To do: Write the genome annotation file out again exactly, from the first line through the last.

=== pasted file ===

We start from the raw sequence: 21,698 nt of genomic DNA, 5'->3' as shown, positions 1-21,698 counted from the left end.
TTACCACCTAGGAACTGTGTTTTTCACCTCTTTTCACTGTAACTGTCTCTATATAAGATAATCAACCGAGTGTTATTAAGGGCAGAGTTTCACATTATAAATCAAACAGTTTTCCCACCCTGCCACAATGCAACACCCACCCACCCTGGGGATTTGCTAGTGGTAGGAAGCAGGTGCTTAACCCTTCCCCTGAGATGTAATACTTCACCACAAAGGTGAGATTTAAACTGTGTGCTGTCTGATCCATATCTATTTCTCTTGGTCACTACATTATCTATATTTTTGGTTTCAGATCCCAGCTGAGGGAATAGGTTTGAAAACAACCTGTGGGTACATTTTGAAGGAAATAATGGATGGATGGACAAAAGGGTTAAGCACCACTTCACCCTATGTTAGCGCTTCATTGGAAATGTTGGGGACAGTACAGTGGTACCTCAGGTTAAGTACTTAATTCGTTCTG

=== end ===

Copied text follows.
We start from the raw sequence: 21,698 nt of genomic DNA, 5'->3' as shown, positions 1-21,698 counted from the left end.
TTACCACCTAGGAACTGTGTTTTTCACCTCTTTTCACTGTAACTGTCTCTATATAAGATAATCAACCGAGTGTTATTAAGGGCAGAGTTTCACATTATAAATCAAACAGTTTTCCCACCCTGCCACAATGCAACACCCACCCACCCTGGGGATTTGCTAGTGGTAGGAAGCAGGTGCTTAACCCTTCCCCTGAGATGTAATACTTCACCACAAAGGTGAGATTTAAACTGTGTGCTGTCTGATCCATATCTATTTCTCTTGGTCACTACATTATCTATATTTTTGGTTTCAGATCCCAGCTGAGGGAATAGGTTTGAAAACAACCTGTGGGTACATTTTGAAGGAAATAATGGATGGATGGACAAAAGGGTTAAGCACCACTTCACCCTATGTTAGCGCTTCATTGGAAATGTTGGGGACAGTACAGTGGTACCTCAGGTTAAGTACTTAATTCGTTCTG